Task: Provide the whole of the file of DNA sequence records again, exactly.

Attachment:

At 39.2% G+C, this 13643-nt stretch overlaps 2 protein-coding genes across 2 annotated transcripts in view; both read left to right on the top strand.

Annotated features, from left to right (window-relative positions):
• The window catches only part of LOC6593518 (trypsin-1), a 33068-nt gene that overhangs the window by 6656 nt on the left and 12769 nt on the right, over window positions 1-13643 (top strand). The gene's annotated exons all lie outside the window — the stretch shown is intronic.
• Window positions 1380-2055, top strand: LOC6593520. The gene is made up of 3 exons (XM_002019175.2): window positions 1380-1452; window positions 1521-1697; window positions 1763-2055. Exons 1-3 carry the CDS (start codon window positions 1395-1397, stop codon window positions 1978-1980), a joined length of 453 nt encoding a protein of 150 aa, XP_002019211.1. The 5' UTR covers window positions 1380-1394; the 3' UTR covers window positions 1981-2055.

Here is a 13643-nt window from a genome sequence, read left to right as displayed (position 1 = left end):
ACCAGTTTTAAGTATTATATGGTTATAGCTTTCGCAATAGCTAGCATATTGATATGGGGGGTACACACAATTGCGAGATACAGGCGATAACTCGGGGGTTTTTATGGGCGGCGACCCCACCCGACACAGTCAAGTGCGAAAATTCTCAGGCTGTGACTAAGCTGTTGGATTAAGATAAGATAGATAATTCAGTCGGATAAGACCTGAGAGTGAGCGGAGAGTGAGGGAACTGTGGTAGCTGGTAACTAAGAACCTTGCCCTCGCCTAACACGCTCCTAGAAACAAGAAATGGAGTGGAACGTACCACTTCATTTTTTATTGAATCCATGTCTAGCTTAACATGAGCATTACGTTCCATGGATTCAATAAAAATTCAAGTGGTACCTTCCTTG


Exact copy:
At 39.2% G+C, this 13643-nt stretch overlaps 2 protein-coding genes across 2 annotated transcripts in view; both read left to right on the top strand.

Annotated features, from left to right (window-relative positions):
• The window catches only part of LOC6593518 (trypsin-1), a 33068-nt gene that overhangs the window by 6656 nt on the left and 12769 nt on the right, over window positions 1-13643 (top strand). The gene's annotated exons all lie outside the window — the stretch shown is intronic.
• Window positions 1380-2055, top strand: LOC6593520. The gene is made up of 3 exons (XM_002019175.2): window positions 1380-1452; window positions 1521-1697; window positions 1763-2055. Exons 1-3 carry the CDS (start codon window positions 1395-1397, stop codon window positions 1978-1980), a joined length of 453 nt encoding a protein of 150 aa, XP_002019211.1. The 5' UTR covers window positions 1380-1394; the 3' UTR covers window positions 1981-2055.

Here is a 13643-nt window from a genome sequence, read left to right as displayed (position 1 = left end):
ACCAGTTTTAAGTATTATATGGTTATAGCTTTCGCAATAGCTAGCATATTGATATGGGGGGTACACACAATTGCGAGATACAGGCGATAACTCGGGGGTTTTTATGGGCGGCGACCCCACCCGACACAGTCAAGTGCGAAAATTCTCAGGCTGTGACTAAGCTGTTGGATTAAGATAAGATAGATAATTCAGTCGGATAAGACCTGAGAGTGAGCGGAGAGTGAGGGAACTGTGGTAGCTGGTAACTAAGAACCTTGCCCTCGCCTAACACGCTCCTAGAAACAAGAAATGGAGTGGAACGTACCACTTCATTTTTTATTGAATCCATGTCTAGCTTAACATGAGCATTACGTTCCATGGATTCAATAAAAATTCAAGTGGTACCTTCCTTG